Veteran comedian and late-breaking podcast superstar Marc Maron released his latest special, Thinky Pain, via Netflix in October. The 90-minute show — which gets the CD and DVD treatment this week — finds him in his usual deep-diving, storytelling form, perched atop a barstool and waxing hilarious on topics ranging from a Chinese-food binge to a particularly notable Bill Hicks meltdown to dealing with “morning zoo” radio nonsense to making loved ones cry.
He also tells the story of his first Captain Beefheart-related purchase, and the befuddlement that led him there. Maron’s been dwelling on music a lot lately, interviewing artists like Father John Misty, Josh Homme, Booker T. Jones, Maynard James Keenan, Jack White, and many more on his WTF With Marc Maron podcast, and regularly tweeting about his latest vinyl finds. Here, we ask for the stories behind some of those tweets.
I was never a metal kid. I [recently] got the first four or five Black Sabbath records on vinyl. Metal is resonating with me. I interviewed Josh Homme, then I re-listened to the Kyuss records. Lot of stuff going on with that. I’ve tried to only put a few things on my iPhone so I listen to them thoroughly. I’ve got Paranoid, Master of Reality, Sabbath 4, then a few other things.
I rented this Mustang in Phoenix to visit my bro, and I was just driving around fast listening to Sabbath 4. He’s got three kids, and his wife has four kids, so at different points I have one of these kids in the car, and I seemed to go out of my way to put Sabbath on. One of the girls is playing guitar now, and playing Sabbath riffs for a kid who’s never heard them before, she was like, “Ohhhh, wow!” It was just seeing their faces. They might have gone their whole life without it! I went my whole life without listening to Sabbath 4 until about a year ago, and it’s one of the greatest rock records ever! To dump that in their heads at ages 14, 16, and 12, you know, we’ll see if it takes. You don’t know. But I definitely put it in there, you know, as a gift. Hopefully there’ll be a little bit of edge to them.
Yeah, I didn’t know they wanted me to play a song with them while they were in town. That’s kind of a bummer. I like their records. They’re fans of mine, and they were gonna give me some records at a comedy show that I had to cancel because I was sick. But yeah, they wanted me to play with them, a cover of something. That would’ve been fun.
I played guitar on a song [in 2013], that was a first. It was YACHT. They asked me to play lead on a tune they did, “Party at the NSA.” It was a fun, dance, protest song. I filled the blues, kind of rock, raw, lead for them. They wedged it in there, and it sounded pretty cool. I’m pretty limited. I’m not a bad guitar player, but I’m not that versatile. What I can do, I do okay. I can hold up all right. I enjoy playing.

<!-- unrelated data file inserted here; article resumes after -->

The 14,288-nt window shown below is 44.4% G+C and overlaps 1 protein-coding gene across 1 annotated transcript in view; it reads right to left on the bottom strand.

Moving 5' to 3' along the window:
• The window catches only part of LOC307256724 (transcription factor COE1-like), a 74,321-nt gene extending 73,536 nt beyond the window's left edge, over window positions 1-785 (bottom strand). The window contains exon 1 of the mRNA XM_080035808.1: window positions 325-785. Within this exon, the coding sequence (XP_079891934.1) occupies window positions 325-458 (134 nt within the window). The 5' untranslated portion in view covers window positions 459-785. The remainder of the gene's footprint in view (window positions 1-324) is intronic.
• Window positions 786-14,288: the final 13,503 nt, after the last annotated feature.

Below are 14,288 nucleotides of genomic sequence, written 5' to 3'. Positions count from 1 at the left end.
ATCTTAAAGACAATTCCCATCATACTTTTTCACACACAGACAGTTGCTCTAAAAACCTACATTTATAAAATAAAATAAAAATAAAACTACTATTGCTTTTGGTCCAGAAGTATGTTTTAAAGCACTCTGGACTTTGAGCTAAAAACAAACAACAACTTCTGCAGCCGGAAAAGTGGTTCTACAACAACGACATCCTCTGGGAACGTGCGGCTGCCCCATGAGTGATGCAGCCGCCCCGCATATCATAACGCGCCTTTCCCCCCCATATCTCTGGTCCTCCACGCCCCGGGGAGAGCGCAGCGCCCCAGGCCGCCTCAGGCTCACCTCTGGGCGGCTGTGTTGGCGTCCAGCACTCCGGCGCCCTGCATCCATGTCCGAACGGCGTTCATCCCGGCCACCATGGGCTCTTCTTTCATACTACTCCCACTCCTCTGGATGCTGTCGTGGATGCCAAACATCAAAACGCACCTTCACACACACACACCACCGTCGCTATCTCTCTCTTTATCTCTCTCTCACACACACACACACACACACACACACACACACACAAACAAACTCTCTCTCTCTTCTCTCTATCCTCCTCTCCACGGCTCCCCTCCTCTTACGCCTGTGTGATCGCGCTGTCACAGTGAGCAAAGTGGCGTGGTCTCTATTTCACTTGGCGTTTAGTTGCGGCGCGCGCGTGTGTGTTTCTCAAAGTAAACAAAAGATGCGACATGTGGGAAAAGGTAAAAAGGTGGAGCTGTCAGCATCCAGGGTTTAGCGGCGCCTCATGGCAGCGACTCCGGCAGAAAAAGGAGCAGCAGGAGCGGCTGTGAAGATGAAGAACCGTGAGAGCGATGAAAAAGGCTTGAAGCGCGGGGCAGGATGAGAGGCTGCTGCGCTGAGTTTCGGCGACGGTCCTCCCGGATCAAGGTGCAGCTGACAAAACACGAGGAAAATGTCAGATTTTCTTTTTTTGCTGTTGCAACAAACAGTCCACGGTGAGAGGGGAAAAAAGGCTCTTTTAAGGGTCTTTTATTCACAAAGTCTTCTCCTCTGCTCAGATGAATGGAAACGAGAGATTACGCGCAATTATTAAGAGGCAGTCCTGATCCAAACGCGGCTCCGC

I started buying things on vinyl because of how fun it is, and I know that I’m not the only one doing that, but I seem to be wanting to celebrate this publicly a lot. But once you get the records you were fascinated with growing up, there’s this whole other level of vinyl nerd-dom that starts to happen, depending on what record stores you go to. There’s this whole world of vinyl that was not mainstream at all, and that was released at some other point and time and usually in fairly small numbers, and then they get reissued. So these were holy grails for collectors with the original records, then some smaller labels started reissuing them, and then they’re available again.
So there’s this world of music that I don’t really know much about because I was brought up in a fairly mainstream environment. My notion of avant-garde music is pretty broad, but there’s all these smaller-release records from different times that are coming out. [Chrome] is one of them. What happened with that record was that I went up to Permanent Records on Colorado here in Los Angeles…
…and, once a week or so, Ty Segall, who is great… he’s a Bay Area guy, but he lives down here now, and he hangs out at that record store. He kinda works there. I go in, and I’ve never met him before, and I’m a big fan, and we get to talking. All of a sudden, he’s playing records for me, telling me records I needed. I ended up buying [Chrome], two original Hawkwind records, the Pink Fairies, a Pentagram reissue.
I didn’t know nothing about Hawkwind. I really don’t know anything about Chrome. But there’s a whole world of psychedelic hard rock that I seem to be entering. I had gotten some of Ty’s records and didn’t know I had them, then Lance at Permanent Records played [Segall side project] Fuzz for me. I was like, “What the hell is that?” I started to get into the world, him and Mikal Cronin, as well. Then my friend Tom Scharpling suggested Slaughterhouse [by the Ty Segall Band]. I became sort of fascinated with it, and I listened to a lot of Ty Segall.
That album, Tom Waits’ Heart Attack and Vine, is where the sounds started to break apart. That was the beginning of the shift from those earlier, more melodic piano and orchestration records. That song is so beautiful. I think I’ve had that record since high school. It was just one of those nights where I was wandering around here, anxious, by myself, and realized that’s what I needed to do.